July 15, 2013

Talent & Capability - I think it can be honed.

With my previous controversial article on Good Grades does not (necessarily*) a Good Designer Make , I got some strong reactions: new facebook likes on my fan page and posts and even an architecture student sent his rebuttal to try and provide his views on why good grades do make good designers.

* ok, yes, I probably should have added "necessarily" to the title

In the end, I believe the argument really boils down to how does one view talent and capability. How passionate is one individual to pursue their interests if they are not as naturally talented as the next guy. Is being talented something that you are gifted at by birth and can run a life of great success once your realize  your capability and strengths? Is it your natural ability to just own it and succeed through school and life without failure and act like yous a boss? Are you talented by ultimately a gaining and honing skill that needs practice in order to strengthen your ability? I stick to the latter of the spectrum and believe that it is ultimately based on ones drive, passion, and commitment to be willing to grow and push their limits. It takes years to build an architect up with the vast amount of knowledge you have to acquire, apply and master. Does a curriculum define your own measure of personal and professional growth? for me, probably not. If anything it provides you the foundation to build your career. Ultimately, the most important question lies in where you will take your education and college experience beyond the studio and into the professional life that you want.



I'm not gonna lie, it is naive to think you can be the best at something and work towards being the best and it is easy to brush away that we all have limitations and it can max or peak but even the most successful celebrities and writers and actors and professionals we have seen were the crazy individuals who showed that you can defy ones views of ability and talent. For that, I guess I am a bit naive and a dreamer. I am a strong believer of a hard work/protestant work ethic and the "American Dream" story  (I'm Canadian by the way). Just because you realized later in the game that it`s time to become more serious in school and work your butt off does not necessarily mean you should be stripped of that chance because you failed a course in my opinion. Even the hardcore straight a students began hauling their butts off at the beginning. I`m a bit more compassionate for the architecture student making amends. I know, at first hand, that it is much more harder to catch up if you fall behind later in your degree. The amount of things expected from you is like a rolling snowball.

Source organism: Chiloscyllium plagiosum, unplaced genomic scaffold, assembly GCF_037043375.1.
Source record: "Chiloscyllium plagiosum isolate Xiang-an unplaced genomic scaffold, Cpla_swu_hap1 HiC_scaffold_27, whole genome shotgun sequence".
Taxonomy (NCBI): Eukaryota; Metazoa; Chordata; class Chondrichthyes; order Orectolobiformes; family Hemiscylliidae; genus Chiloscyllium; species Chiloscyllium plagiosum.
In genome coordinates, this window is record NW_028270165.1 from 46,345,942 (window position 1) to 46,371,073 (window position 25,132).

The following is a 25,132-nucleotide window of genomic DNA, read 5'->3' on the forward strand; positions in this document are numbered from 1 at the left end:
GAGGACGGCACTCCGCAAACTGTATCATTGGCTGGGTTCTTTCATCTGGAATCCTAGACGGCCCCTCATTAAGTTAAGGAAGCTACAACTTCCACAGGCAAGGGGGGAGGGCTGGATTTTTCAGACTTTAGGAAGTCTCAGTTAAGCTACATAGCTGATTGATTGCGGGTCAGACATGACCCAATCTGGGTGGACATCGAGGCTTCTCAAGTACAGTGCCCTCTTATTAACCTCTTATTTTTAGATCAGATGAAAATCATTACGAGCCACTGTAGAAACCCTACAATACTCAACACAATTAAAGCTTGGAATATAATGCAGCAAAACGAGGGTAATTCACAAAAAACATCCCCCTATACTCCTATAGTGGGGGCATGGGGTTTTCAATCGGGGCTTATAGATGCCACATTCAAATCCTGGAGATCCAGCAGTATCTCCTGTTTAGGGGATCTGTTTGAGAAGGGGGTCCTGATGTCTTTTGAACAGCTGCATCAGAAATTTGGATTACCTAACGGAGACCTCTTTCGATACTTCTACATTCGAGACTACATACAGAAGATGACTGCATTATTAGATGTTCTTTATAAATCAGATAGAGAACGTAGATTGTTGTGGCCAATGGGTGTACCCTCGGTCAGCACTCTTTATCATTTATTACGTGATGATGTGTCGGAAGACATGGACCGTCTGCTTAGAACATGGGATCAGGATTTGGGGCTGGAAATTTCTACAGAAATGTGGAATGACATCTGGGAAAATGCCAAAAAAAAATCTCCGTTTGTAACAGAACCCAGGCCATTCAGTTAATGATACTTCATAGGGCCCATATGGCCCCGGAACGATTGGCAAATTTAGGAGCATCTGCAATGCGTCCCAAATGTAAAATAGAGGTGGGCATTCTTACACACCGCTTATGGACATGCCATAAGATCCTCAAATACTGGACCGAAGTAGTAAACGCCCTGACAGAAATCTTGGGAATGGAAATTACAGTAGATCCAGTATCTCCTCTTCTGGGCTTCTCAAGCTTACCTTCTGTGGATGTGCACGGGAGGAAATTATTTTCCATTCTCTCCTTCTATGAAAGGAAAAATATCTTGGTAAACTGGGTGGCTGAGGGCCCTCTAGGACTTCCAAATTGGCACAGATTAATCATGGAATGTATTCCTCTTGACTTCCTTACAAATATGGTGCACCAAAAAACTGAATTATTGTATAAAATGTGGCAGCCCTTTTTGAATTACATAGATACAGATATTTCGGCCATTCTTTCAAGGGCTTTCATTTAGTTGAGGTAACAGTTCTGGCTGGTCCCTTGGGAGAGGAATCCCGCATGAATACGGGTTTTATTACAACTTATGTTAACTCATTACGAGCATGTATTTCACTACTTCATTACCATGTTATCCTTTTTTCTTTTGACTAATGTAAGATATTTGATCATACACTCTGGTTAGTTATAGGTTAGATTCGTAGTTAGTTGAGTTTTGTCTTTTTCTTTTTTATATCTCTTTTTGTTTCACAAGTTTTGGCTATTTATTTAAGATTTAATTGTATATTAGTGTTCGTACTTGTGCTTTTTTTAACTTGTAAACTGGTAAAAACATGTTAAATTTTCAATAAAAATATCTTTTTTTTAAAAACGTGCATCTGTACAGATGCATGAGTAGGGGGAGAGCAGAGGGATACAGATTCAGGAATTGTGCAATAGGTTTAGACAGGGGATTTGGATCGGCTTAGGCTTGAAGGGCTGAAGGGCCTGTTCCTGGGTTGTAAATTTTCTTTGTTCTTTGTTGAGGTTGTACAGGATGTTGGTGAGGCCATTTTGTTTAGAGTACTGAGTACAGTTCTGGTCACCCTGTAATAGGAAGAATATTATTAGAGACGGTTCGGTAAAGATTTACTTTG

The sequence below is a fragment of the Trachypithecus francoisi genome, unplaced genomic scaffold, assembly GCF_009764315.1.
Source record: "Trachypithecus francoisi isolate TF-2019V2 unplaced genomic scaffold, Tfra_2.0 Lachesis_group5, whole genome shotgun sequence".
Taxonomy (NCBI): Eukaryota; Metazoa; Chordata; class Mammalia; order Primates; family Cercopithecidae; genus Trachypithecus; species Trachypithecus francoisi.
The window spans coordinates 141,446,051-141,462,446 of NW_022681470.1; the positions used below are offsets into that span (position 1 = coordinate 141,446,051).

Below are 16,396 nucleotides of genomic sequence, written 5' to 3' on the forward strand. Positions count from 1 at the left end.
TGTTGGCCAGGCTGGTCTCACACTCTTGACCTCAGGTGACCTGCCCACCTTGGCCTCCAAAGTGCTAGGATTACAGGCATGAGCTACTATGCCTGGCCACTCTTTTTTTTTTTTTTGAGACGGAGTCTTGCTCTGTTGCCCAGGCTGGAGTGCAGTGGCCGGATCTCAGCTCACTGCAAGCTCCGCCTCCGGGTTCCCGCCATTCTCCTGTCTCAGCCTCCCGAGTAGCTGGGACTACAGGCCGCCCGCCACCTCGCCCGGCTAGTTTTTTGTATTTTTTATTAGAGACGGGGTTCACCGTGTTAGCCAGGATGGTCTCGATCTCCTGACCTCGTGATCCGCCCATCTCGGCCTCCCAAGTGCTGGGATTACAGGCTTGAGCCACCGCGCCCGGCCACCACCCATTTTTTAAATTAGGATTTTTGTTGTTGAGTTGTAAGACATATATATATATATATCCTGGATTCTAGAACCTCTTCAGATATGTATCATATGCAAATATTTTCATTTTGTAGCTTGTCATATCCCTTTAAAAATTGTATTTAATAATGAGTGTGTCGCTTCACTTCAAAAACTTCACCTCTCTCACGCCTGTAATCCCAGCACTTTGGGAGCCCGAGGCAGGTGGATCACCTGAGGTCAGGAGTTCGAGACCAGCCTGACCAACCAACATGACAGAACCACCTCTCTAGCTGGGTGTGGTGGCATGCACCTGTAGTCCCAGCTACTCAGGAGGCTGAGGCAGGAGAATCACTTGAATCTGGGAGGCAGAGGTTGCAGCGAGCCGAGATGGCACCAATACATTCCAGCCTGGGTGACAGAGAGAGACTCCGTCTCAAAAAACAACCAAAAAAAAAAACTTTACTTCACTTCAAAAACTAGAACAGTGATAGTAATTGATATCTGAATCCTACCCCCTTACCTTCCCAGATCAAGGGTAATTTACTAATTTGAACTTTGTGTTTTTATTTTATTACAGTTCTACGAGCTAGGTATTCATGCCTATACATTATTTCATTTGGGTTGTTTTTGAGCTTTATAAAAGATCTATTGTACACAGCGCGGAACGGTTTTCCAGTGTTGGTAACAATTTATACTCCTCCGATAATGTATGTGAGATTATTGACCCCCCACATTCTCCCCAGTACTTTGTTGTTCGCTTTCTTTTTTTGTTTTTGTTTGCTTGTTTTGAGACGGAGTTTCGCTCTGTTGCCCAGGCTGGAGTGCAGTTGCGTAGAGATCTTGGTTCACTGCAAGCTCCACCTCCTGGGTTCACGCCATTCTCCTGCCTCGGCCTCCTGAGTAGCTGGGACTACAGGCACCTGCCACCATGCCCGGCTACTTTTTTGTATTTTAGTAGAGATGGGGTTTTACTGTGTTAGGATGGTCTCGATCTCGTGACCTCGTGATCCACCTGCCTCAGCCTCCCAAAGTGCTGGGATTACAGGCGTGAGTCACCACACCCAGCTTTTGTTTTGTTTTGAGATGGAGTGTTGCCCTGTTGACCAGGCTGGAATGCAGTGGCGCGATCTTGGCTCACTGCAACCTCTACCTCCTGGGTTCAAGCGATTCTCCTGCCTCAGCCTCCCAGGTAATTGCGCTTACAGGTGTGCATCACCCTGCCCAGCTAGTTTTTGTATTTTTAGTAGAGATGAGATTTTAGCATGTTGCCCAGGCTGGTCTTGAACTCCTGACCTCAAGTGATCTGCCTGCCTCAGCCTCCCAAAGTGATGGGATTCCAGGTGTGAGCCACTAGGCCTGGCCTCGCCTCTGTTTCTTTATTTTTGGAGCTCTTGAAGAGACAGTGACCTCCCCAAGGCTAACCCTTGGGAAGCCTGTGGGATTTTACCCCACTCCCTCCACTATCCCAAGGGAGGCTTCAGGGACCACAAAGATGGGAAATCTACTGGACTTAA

Not everyone will shine as quickly in the prescribed curriculum that they are in and not everyone will tap into their potential and purpose by a definitive time. For life is about constant exploration and reflection. And some designers do not hit their strides in the calculated and quantified measure of times since everyone in different and everyone has different struggles, challenges, and abilities. Which is why my blog stands up for the underdog architecture students. There is hope if you are willing to stop slacking, willing to iron out your priorities, and even willing to opening and committing yourself to personal growth and lifelong learning. Ultimately, I believe passion is key if you want to succeed in any career field - a friend said to me once if you don't like the game you are playing, then you can can change it - every experience is informing something about yourself in which to move forth. Passion combined with a good work ethic - I believe builds the recipe for success in where you want to take yourself in school and in your career and wherever you go during and after architecture school. whatever field you are in.

A good friend has taught me that talent can be honed and if you are passionate and willing to work hard in this industry and learn quickly once you get your foot into a design firm. You can be a valuable contributor to the Architecture Profession in your own way and your marks might not necessarily reflect that.

Cheers.

RELATED POSTS:
Good Grades does NOT a Good Designer Make
Be Fearless by Failing
An Evening on Failure


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